About Unitarian Universalism

First Parish Church of Stow & Acton is a Unitarian Universalist congregation.

Unitarian Universalism is a liberal religion with Jewish-Christian roots that encompasses many faith traditions and accommodates a wide range of beliefs. Unitarian Universalism and First Parish include people who identify as Christians, Jews, Buddhists, Hindus, Pagans, Taoists, Atheists, Agnostics, Humanists, and others. Unitarian Universalism has no creed. It affirms the worth of human beings, advocates freedom of belief and the search for advancing truth, and tries to provide a warm, open, supportive community for people who believe that ethical living is the supreme witness of religion.

Unitarian Universalism emerged from two different religions: Unitarianism and Universalism. Both started in Europe hundreds of years ago. In 1961, these denominations consolidated to form the new religion of Unitarian Universalism.

Although we uphold shared principles, individual Unitarian Universalists have varied beliefs about everything from scripture, to rituals, to God.

The Unitarian Universalist Association (UUA) is a religious organization that combines two traditions—the Universalists, who organized in 1793, and the Unitarians, who organized in 1825. They consolidated into the UUA in 1961. Both groups trace their roots in North America to the early Massachusetts settlers and to the founders of the Republic. Overseas, their heritages reach back centuries to pioneers in England, Poland, and Transylvania.

Each of the more than 1,000 congregations in the United States, Canada, and overseas are democratic in polity and operation; they govern themselves. They unite in the Association to provide services that individual congregations cannot provide for themselves. Each congregation is associated with one of the UUA’s 16 districts. FPC is part of the Clara Barton District.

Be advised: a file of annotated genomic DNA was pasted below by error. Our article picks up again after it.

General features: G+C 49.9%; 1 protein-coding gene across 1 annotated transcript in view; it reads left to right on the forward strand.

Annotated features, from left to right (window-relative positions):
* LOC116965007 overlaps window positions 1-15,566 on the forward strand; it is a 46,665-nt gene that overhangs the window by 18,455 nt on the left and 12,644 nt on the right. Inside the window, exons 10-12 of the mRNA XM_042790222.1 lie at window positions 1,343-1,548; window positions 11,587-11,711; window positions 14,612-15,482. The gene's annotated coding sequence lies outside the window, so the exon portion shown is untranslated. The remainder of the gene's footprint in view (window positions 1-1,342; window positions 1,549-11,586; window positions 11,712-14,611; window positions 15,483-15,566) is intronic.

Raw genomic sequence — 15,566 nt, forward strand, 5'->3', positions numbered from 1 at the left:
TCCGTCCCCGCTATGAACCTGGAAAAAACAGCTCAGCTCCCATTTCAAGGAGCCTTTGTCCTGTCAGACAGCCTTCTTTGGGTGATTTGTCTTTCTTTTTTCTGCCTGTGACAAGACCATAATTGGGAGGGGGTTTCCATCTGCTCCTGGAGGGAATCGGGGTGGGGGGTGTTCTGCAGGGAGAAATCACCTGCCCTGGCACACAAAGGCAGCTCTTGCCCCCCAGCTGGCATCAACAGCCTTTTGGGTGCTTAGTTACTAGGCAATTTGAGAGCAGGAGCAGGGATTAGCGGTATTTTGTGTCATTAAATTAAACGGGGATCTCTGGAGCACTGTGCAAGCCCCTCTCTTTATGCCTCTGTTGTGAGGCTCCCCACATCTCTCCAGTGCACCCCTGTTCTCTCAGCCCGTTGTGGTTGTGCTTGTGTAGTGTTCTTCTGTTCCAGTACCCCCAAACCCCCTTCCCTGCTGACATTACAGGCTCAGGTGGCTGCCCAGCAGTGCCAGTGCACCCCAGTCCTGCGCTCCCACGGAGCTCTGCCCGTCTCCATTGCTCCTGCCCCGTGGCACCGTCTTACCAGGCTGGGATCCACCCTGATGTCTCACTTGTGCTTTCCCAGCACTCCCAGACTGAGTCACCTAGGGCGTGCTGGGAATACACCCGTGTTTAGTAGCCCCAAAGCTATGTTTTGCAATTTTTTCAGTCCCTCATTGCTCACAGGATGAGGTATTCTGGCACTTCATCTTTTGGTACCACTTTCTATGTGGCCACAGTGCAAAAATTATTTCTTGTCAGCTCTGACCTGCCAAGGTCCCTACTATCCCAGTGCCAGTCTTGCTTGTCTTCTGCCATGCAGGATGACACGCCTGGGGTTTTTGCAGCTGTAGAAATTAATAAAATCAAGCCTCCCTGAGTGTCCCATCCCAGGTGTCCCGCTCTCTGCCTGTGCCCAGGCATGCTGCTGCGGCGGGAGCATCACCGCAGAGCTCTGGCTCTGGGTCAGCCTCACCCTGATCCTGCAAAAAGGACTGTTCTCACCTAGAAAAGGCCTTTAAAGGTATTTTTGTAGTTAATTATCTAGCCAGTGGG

Watch this video to learn more about Unitarian Universalism:


UU Principles

Unitarian Universalists hold the Principles as strong values and moral teachings. As Rev. Barbara Wells ten Hove explains, “The Principles are not dogma or doctrine, but rather a guide for those of us who choose to join and participate in Unitarian Universalist religious communities.”
  • 1st Principle: The inherent worth and dignity of every person;
  • 2nd Principle: Justice, equity and compassion in human relations;
  • 3rd Principle: Acceptance of one another and encouragement to spiritual growth in our congregations;
  • 4th Principle: A free and responsible search for truth and meaning;
  • 5th Principle: The right of conscience and the use of the democratic process within our congregations and in society at large;
  • 6th Principle: The goal of world community with peace, liberty, and justice for all;
  • 7th Principle: Respect for the interdependent web of all existence of which we are a part.

Are We Different from Other UU Churches?

While each UU church shares elements with others, each is unique. Whether you find more similarities or differences is up to you: what you see depends mainly on what you look for!

 We take pride in a few aspects of our community, which may not be unique, but seem to describe us well: 

  • We care for each other, especially when someone is going through troubled times.
  • We love music, as an expression of the joy and beauty of life, and we have a strong music program.
  • We are pretty down-to-earth, and while we value each other’s talents and achievements, generally don’t strongly categorize you based on “what do you do for a living?”